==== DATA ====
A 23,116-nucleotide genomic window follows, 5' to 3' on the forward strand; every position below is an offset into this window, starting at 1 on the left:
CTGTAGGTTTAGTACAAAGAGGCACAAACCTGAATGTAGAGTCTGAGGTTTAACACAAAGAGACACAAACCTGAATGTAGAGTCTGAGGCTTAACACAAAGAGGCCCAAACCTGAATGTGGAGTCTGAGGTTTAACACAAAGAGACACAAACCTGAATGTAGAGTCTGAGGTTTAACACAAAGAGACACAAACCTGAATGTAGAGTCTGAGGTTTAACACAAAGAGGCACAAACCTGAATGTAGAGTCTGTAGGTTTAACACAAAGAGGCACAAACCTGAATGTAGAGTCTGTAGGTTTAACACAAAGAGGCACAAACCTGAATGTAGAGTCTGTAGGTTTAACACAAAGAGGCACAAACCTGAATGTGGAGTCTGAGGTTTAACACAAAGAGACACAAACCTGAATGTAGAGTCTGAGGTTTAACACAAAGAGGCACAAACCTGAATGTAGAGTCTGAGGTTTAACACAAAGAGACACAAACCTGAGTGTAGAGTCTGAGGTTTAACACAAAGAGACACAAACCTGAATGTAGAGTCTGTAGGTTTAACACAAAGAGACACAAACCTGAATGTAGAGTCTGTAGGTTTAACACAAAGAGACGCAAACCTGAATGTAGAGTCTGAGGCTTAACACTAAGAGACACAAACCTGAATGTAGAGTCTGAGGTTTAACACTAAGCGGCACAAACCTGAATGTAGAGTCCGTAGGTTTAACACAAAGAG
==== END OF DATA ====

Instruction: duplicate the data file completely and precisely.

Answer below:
A 23,116-nucleotide genomic window follows, 5' to 3' on the forward strand; every position below is an offset into this window, starting at 1 on the left:
CTGTAGGTTTAGTACAAAGAGGCACAAACCTGAATGTAGAGTCTGAGGTTTAACACAAAGAGACACAAACCTGAATGTAGAGTCTGAGGCTTAACACAAAGAGGCCCAAACCTGAATGTGGAGTCTGAGGTTTAACACAAAGAGACACAAACCTGAATGTAGAGTCTGAGGTTTAACACAAAGAGACACAAACCTGAATGTAGAGTCTGAGGTTTAACACAAAGAGGCACAAACCTGAATGTAGAGTCTGTAGGTTTAACACAAAGAGGCACAAACCTGAATGTAGAGTCTGTAGGTTTAACACAAAGAGGCACAAACCTGAATGTAGAGTCTGTAGGTTTAACACAAAGAGGCACAAACCTGAATGTGGAGTCTGAGGTTTAACACAAAGAGACACAAACCTGAATGTAGAGTCTGAGGTTTAACACAAAGAGGCACAAACCTGAATGTAGAGTCTGAGGTTTAACACAAAGAGACACAAACCTGAGTGTAGAGTCTGAGGTTTAACACAAAGAGACACAAACCTGAATGTAGAGTCTGTAGGTTTAACACAAAGAGACACAAACCTGAATGTAGAGTCTGTAGGTTTAACACAAAGAGACGCAAACCTGAATGTAGAGTCTGAGGCTTAACACTAAGAGACACAAACCTGAATGTAGAGTCTGAGGTTTAACACTAAGCGGCACAAACCTGAATGTAGAGTCCGTAGGTTTAACACAAAGAG